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1 Addressing Reading Difficulties in the Classroom using Research- Based Intervention Strategies April Turner, M.A. Melissa Andersen, M.A. Sara Kupzyk,

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Presentation on theme: "1 Addressing Reading Difficulties in the Classroom using Research- Based Intervention Strategies April Turner, M.A. Melissa Andersen, M.A. Sara Kupzyk,"— Presentation transcript:

1 1 Addressing Reading Difficulties in the Classroom using Research- Based Intervention Strategies April Turner, M.A. Melissa Andersen, M.A. Sara Kupzyk, M.A.

2 2 Characteristics of a Functional Approach to Reading Intervention Student performance assessed directly in the curriculum Intervention targets student performance in important curricular tasks Intervention focuses on the components of instruction Criterion for successful intervention: observable and measurable improvement in student learning over time

3 3 The Master Plan for Effective Intervention Must start with strong curriculum Guide decision-making with frequent, on- going assessment Use research-based practices Tailor intervention to student’s actual need Develop and implement manageable plan Monitor plan implementation and student progress regularly

4 4 General Approaches to Intervention Selection Standard Protocol Problem-solving Regardless of the approach, selection of intervention must be based on the student’s actual need indicated by assessment data

5 5 Curriculum Based Measurement (CBM) Assessing basic indicators of educational performance Correct Read Words (CRW) Per Minute is reliable and valid indicator of reading competence Measures accurate and fluent performance across materials and time (generalization) Frequent, repeated measurement improves decision-making

6 6 What Type of Problem? Problem IndicatorWhat to target Reading words in isolation High error rate Reads fewer than 20 words per minute Blending sounds Reading sight words Reading phonetically regular words Reading connected text Slow and labored text reading Reading fewer than 100 minutes per minute Accurate and fluent text reading Interpreting textDifficulty answering questions and recall Comprehension

7 7 Instructional Hierarchy Stage of learningInstructional Strategy AcquisitionModeling, prompting, error correction, feedback for every response FluencyPractice, incentives for improvement & feedback for performance GeneralizationPractice with diverse items/problems, using the skill with other skills, using the skill in natural settings Haring, Lovitt, Eaton, & Hansen, 1978

8 8 Matching Instruction to Need AccuracyFluencyGeneralization RW in isolation Modeling, prompting, error correction and feedback for every response Practice, incentives for improvement, and feedback for a collection of responses Practice with diverse items/problems, using the skill with other skills, using the skill in natural settings RW in text Interpret text

9 9 Interventions for Reading Words in Isolation Prerequisite skills for text reading  Letter Sounds and Letter Names  Segmenting and blending sounds (phonemes)  Decoding phonetically regular words  Reading sight words

10 10 Phoneme Blending Intervention Skill: Segmenting and blending sounds Materials: 4 Instructional words on flashcards, one blank flashcard  Instructional Words: error words chosen from the student’s reading text Decodable words with predictable and not unusual sounds  Appropriate: ship, soap, quick  Inappropriate: what (“a” sounds like “u”), these (silent “e”) Procedure/Demonstration:  First three times through the cards consists of sounding out each phoneme (expose one at a time using the blank card until student can see whole word), then blending them into each Instructional Word  Last time through consists of student reading each Instructional Word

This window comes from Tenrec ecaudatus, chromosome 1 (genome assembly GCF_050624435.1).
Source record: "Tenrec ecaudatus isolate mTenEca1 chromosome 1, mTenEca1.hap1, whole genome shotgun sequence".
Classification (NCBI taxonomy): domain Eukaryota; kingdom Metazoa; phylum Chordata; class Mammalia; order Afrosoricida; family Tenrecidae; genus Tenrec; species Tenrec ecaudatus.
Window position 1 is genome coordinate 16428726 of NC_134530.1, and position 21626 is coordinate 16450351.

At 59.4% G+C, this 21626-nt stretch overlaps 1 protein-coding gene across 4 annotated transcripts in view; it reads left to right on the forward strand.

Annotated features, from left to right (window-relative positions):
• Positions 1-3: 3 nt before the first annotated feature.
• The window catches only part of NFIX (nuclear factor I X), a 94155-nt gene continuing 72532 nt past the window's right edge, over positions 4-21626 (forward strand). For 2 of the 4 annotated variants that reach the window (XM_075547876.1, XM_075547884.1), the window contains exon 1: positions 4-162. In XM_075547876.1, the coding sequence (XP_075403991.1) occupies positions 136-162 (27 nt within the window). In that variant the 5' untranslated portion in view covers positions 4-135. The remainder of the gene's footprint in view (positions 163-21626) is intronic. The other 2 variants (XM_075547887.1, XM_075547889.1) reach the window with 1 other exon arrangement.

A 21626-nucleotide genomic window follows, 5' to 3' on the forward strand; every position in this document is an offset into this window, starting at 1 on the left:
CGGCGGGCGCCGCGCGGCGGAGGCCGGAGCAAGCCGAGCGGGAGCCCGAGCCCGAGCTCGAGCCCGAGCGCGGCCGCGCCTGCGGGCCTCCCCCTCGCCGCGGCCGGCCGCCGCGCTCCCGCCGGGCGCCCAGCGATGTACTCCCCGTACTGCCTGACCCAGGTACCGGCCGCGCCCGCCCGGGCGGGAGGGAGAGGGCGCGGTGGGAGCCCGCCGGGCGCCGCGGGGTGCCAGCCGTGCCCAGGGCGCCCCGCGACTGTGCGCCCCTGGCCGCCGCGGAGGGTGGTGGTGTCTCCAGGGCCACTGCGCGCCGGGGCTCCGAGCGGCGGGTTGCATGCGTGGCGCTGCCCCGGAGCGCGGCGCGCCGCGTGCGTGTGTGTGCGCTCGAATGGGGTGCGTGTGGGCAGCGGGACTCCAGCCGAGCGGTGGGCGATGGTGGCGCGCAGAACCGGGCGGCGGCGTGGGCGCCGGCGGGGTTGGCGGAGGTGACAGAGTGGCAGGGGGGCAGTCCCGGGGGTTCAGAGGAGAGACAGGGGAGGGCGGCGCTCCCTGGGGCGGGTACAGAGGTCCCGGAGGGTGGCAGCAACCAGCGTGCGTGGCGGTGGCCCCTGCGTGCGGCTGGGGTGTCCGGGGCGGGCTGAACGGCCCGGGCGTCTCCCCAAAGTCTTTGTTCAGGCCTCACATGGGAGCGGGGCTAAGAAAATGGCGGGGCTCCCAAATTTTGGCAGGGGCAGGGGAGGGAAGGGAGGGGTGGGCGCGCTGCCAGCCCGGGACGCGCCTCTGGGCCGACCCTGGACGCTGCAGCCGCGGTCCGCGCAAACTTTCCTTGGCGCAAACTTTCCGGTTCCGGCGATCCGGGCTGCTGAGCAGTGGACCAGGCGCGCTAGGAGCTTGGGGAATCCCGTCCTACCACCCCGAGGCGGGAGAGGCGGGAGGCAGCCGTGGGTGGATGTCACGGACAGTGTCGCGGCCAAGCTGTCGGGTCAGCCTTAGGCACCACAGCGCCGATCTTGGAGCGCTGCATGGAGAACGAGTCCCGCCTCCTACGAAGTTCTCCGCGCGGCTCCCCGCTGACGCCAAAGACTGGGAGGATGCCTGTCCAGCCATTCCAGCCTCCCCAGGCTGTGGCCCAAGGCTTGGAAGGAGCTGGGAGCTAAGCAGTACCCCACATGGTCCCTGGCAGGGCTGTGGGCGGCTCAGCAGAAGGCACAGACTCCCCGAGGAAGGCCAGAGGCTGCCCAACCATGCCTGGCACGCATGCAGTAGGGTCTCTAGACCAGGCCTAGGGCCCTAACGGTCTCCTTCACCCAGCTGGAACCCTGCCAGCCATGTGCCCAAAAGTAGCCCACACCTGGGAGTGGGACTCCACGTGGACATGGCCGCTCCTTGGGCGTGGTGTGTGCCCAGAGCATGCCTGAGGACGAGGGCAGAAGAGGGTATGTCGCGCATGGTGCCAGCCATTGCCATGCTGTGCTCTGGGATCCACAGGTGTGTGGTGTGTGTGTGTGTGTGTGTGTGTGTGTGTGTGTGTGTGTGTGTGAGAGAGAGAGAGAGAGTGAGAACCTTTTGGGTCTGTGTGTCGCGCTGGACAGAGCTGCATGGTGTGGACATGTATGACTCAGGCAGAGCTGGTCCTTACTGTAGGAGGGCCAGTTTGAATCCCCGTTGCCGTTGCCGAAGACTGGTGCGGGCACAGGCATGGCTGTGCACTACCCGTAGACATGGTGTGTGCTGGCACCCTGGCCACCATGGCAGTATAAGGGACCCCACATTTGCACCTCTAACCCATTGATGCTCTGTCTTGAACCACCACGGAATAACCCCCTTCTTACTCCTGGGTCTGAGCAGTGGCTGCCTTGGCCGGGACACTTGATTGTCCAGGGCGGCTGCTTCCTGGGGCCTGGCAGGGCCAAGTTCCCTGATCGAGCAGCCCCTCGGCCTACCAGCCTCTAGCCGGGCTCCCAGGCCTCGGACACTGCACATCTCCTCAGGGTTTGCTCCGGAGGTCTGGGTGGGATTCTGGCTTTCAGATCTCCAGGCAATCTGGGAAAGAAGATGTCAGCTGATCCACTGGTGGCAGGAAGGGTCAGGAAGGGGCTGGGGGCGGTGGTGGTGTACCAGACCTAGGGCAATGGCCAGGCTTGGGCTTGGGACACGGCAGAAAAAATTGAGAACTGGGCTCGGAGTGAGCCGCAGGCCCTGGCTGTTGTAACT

11 11 Phonics Intervention Skill: Decoding phonetically regular words Materials: Word list, instructional passage Procedure/Demonstration:  Teach a phonics lesson  Train phonics words in isolation: model + prompt responses  Have students practice phonics words in passage Model, repeated readings, error correction, performance feedback

12 12 Flashcard Intervention Skills: Letter Sounds and Letter Names, Reading sight words Builds accuracy for unknown sounds, letters, and words Materials: Flashcards with letters or sight words Procedure/Demonstration (sight words):  Identify unknown words  Model the first two words and have the student repeat  Have the student say the words on their own  If student says all of the words correctly, shuffle the cards, model a new word and continue through remaining words.  If student does not say a word correctly or doesn’t respond, model the word and have student repeat, shuffle the cards, and repeat (do not add a new word until the student gets all of the words correct the first time)

13 13 Flashcard Intervention Example Nick- a 1 st grade student Weak sight word vocabulary

14 14 Reading Words in Connected Text Fluency:  Those who read words in text Accurately Quickly With less effort Fluent Readers  Enjoy reading more  More confident in reading skills  Have higher levels of comprehension  Are more likely to choose to read

15 15 Connected Text Interventions Listening Passage Preview Repeated Reading Error Correction  Phase Drill  Syllable Segmentation

16 16 Listening Passage Preview Materials  Two copies of the designated text Procedure/Demonstration  Read the story aloud to the student at an age- appropriate pace  Have the student follow along on the student copy as you read the text aloud

17 17 Repeated Readings Materials  Two copies of the selected reading text Student copy Examiner copy Procedure/Demonstration  Have the student read the text aloud three to four times  Each time the student reads the passage aloud, follow on the examiner copy  If the student hesitates on a word for more than 3 seconds, say the word and have the student read the word correctly

18 18 Enhancing Repeated Reading Choice of Reading Material  Give the student options of what to read Limit the length and amount of material  Keep the materials brief so student have multiple opportunities to read and re-read the same material Provide Encouragement  Discuss material with the student Graph student progress!

19 19 Error Correction: Phase Drill Materials  Two copies of the reading passage Student copy, Examiner copy  Highlighter  Stopwatch

20 20 Error Correction: Phase Drill Procedure/Demonstration  Have the student read the story aloud  While the student is reading the passage aloud, follow along on the Examiner Copy highlighting/underlining errors  If the student hesitates on a word for more than 3 seconds, sat the word and highlight/underline it  Show him/her your copy with the underline/highlighted errors  Read each error word to the student  Have the student read the phrase/sentence containing the word aloud three times  Have the student read the passage aloud again using the standard CBM error correction procedures